Catching Fire (Suzanne Collins) Review

I like reading whole chapters at a time; in the same way that I like watching whole TV episodes. That’s no big deal . . . . .

Not usually, anyway . . . but that links with the gripe most prominent in my mind about part two of the Hunger Games trilogy: the last chapter.
I had made an effort to save the last chapter so I could read it all in one go. Now I’m not one for spoilers, but it was disappointing . . . to say the least.
I had been slightly worried when I reached the end of the penultimate chapter and realised Suzanne Collins only had fourteen pages to fashion some kind of suitable ending in preparation for the last part of Katniss’ story. My worries were apt.
I just felt let-down. I had already worked out some of the twists, and unfortunately they happened to be the ones Collins focused on most. The twists I hadn’t been expecting were glossed over and never carried the weight good twists do. All this adds up to a badly executed final chapter, but one that I hope will be made up for with part three.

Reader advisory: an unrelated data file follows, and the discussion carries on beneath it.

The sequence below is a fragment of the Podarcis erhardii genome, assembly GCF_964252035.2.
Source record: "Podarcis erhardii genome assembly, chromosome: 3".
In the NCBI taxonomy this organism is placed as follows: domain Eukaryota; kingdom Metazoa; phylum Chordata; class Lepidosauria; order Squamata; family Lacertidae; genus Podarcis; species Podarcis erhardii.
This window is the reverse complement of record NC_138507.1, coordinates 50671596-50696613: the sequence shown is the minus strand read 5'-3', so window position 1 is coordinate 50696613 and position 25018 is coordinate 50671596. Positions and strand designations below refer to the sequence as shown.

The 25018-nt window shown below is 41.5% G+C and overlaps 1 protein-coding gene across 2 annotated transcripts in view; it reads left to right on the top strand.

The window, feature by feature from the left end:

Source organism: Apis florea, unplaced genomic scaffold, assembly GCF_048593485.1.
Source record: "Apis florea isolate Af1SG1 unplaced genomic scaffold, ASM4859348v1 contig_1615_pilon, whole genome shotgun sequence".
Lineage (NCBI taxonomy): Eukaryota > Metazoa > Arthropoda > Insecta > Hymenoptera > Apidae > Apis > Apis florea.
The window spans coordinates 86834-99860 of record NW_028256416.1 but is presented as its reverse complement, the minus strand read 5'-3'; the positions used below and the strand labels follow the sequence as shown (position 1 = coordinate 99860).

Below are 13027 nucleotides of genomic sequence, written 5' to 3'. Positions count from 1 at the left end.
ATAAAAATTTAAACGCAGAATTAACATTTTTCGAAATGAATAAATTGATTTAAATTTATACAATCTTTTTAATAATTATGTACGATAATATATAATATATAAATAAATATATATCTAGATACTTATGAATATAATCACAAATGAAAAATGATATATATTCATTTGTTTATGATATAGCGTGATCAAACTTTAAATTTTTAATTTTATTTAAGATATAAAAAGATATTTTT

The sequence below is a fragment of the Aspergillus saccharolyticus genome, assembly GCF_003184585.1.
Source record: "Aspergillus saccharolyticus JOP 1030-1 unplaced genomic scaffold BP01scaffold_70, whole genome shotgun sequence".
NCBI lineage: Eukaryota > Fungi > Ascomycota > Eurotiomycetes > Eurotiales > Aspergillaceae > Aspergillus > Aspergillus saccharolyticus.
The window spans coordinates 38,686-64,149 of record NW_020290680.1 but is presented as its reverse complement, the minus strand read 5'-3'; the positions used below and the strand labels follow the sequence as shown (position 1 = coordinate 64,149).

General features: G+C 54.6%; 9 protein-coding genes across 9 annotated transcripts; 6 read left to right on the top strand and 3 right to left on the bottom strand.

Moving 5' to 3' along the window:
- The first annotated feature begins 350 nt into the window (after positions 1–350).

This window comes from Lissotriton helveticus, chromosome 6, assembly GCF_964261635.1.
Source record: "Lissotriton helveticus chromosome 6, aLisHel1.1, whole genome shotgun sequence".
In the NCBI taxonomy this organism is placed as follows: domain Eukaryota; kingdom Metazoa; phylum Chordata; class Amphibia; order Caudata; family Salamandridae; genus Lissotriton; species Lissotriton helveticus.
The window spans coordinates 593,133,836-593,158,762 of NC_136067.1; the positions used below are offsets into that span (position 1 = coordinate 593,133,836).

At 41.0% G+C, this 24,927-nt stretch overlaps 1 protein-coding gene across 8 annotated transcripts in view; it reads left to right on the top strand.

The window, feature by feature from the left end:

However, even with all this negativity, I enjoyed the reading experience of Catching Fire more than the Hunger Games. Now, this was probably down to the fact that I watched ‘The Hunger Games‘ before reading it, but that’s not the point.
I must also add that while the Hunger Games are what the series has focused on up until now, they aren’t the most interesting aspect. What I am looking for in Mockingjay is the continuation of the rebellion story-line rather than another, probably over-contrived, Hunger Games.
In Catching Fire, Collins did manage to develop the Games themselves, adding more of a problem-solving element for Katniss and the reader, but I’m growing tired of angry animals (that are going to look horrible in CGI, I might add) and killer weather patterns.
So please, Suzanne Collins, don’t disappoint me with Mockingjay. Both The Hunger Games and Catching Fire had their ups and downs, but the ups have the chance to become something special.

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